° Amoy ° Fuzhou, Pagoda Island ° Canton (Gunagzhou) ° Qingdao
° Hong Kong ° Fuzhou ° Macau ° Ningbo-Zhoushan ° Qingdao ° Peking (Bejing) ° Shanghai ° Tianjin
° Tientsin ° Whampoa
° Yangzhou ° Xiamen ° Pirates in the China Seas
° The Great Wall ° Mahjong ° Opium Wars ° Shaolin (Kung Fu) ° The Jews of Kaifeng (Henan Province)
Pirates in the China Seas
February 28, 1885, Sacramento Daily Union, Sacramento, California, U.S.A.
China Within the Great Wall
Of the ancient Great Wall, only a low rampart remains, with square towers diminishing toward the top. These towers are generally placed on the summits of the mountains across which the wall winds. I ascended one of them, the better to contemplate the view, but had no one with whom to share all the admiration that I felt at this moment. It is quite impossible to describe all that the eye took in mountains, valleys, gorges, grass-covered slopes, pastures, farms, lakes. The presence of man is to be felt; not of the local villages or town life, but the life of a great state.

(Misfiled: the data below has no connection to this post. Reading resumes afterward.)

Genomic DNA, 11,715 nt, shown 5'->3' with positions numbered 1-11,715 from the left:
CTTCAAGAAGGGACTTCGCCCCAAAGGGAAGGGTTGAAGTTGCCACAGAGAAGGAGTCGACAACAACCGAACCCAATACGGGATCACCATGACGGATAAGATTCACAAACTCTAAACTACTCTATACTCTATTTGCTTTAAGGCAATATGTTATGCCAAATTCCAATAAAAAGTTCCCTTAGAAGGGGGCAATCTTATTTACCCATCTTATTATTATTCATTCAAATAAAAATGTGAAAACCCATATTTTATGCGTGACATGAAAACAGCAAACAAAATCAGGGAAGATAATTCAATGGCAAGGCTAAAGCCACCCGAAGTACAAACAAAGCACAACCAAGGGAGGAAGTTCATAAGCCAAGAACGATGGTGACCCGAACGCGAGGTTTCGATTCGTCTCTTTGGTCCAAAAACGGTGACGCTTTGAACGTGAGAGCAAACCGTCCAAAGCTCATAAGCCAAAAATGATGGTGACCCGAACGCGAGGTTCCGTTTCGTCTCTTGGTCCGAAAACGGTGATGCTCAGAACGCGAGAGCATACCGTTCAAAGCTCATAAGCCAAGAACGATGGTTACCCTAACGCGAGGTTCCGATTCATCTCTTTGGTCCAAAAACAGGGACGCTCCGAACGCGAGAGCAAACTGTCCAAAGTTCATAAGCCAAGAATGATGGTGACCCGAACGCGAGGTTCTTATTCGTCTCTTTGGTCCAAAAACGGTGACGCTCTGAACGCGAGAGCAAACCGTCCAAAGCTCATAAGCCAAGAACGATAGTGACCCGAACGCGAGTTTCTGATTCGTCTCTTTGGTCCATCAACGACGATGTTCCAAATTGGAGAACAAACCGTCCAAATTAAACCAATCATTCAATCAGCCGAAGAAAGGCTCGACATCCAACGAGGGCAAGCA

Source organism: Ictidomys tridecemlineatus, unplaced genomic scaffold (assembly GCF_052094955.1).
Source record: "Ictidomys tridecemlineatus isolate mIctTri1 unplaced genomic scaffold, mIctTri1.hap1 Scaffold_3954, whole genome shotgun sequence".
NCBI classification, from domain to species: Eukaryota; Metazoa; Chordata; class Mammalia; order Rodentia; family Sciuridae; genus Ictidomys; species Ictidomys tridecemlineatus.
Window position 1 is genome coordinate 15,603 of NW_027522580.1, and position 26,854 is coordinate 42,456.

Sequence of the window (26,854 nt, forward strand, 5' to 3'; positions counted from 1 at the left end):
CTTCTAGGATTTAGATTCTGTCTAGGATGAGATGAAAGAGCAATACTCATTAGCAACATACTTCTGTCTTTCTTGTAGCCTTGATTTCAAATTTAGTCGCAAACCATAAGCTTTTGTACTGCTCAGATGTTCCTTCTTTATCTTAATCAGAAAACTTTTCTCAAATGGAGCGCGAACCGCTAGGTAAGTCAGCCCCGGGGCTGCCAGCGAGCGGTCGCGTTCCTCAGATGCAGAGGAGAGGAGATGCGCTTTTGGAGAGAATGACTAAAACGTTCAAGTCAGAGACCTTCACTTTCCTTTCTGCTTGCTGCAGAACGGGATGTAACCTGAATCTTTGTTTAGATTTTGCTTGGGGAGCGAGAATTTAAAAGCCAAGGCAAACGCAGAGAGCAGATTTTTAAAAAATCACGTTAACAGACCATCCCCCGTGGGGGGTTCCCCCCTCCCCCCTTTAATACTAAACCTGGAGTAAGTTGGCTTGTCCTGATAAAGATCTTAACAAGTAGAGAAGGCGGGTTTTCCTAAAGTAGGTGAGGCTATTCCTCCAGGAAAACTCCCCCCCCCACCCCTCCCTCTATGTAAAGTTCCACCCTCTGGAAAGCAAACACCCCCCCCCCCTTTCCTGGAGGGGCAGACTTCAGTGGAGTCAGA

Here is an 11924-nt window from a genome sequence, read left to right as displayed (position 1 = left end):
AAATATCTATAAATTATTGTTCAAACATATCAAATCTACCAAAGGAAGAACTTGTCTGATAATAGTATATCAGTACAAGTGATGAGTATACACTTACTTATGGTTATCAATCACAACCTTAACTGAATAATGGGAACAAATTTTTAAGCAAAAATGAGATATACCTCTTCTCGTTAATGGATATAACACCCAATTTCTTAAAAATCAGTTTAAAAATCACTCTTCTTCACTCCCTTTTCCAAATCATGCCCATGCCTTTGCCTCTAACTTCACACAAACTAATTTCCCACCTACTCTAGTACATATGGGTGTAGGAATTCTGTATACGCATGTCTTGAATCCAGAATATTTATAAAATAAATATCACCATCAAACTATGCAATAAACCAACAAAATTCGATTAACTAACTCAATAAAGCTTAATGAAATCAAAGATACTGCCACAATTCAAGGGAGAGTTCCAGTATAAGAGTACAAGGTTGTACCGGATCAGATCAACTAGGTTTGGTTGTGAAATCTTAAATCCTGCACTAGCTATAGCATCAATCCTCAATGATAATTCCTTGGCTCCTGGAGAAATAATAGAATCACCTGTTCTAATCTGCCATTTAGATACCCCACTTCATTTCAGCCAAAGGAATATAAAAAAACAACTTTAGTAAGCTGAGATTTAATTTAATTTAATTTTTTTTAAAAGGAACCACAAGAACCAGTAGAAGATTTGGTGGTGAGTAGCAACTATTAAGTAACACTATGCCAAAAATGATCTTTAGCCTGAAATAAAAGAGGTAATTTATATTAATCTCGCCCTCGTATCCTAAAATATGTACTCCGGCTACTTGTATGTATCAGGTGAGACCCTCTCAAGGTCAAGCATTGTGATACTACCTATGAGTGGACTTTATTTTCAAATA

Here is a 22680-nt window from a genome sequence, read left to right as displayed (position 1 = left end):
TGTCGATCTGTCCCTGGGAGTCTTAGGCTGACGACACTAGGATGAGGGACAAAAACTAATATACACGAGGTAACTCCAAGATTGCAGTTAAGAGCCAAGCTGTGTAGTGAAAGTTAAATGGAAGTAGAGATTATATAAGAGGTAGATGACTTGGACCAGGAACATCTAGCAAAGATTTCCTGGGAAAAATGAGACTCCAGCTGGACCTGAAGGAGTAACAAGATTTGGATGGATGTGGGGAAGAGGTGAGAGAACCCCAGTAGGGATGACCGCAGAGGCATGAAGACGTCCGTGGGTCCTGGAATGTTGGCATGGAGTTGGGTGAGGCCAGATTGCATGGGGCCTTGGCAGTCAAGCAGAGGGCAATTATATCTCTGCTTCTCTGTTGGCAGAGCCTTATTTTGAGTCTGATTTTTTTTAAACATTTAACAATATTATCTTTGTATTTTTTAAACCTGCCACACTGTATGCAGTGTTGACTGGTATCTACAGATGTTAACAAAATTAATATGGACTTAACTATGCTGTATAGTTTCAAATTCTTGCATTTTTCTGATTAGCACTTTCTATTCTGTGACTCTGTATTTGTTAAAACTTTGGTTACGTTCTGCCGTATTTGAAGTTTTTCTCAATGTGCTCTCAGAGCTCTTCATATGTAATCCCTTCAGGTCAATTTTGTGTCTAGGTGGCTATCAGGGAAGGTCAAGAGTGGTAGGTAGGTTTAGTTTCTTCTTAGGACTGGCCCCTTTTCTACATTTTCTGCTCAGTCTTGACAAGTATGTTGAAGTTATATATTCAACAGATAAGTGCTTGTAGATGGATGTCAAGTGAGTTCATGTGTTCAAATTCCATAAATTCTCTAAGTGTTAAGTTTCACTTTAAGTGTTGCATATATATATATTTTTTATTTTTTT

To the east, a superb valley dotted over with Chinese villages, surrounded with bushes and trees; farther off, on several levels, chains of mountains, the tops of which were on a level with my eyes. To the west the ground undulates gradually towards the plain, beyond which are more mountains. On the south, magnificent pasture land, intersected by by the Great Wall with its ruined towers. On our right, the Great Wall cracked and destroyed by centuries, and covered with plants. On our left, a slope towards the plain, laid out in artificial terraces, with fields of millet, oats, potatoes and hemp . . .
What strikes one most is the sudden transition from the barren desert of yesterday to the fertile and populous country of today. It seems like a never-ending village of small houses, covered with verdure, gardens and flowers, the whole extremely tidy and pleasant to the eye.
September 25, 1887, Daily Alta California, San Francisco, California, U.S.A.
THE GREAT WALL OF CHINA.
A Futile Attempt to Demoish it in France.
N. Y. Times
This Frenchman, the Abbe Larrien, who has attempted to disprove the existence of the great wall of China, deserves a lofty niche in the temple of liars. According to tho summary of his pamphlet (Paris, Leroux), published in the London Times, this missionary has the hardihood to declare that he has lived for several years under what would have been the shadow of the great wall had there been one, but that no such structure exists.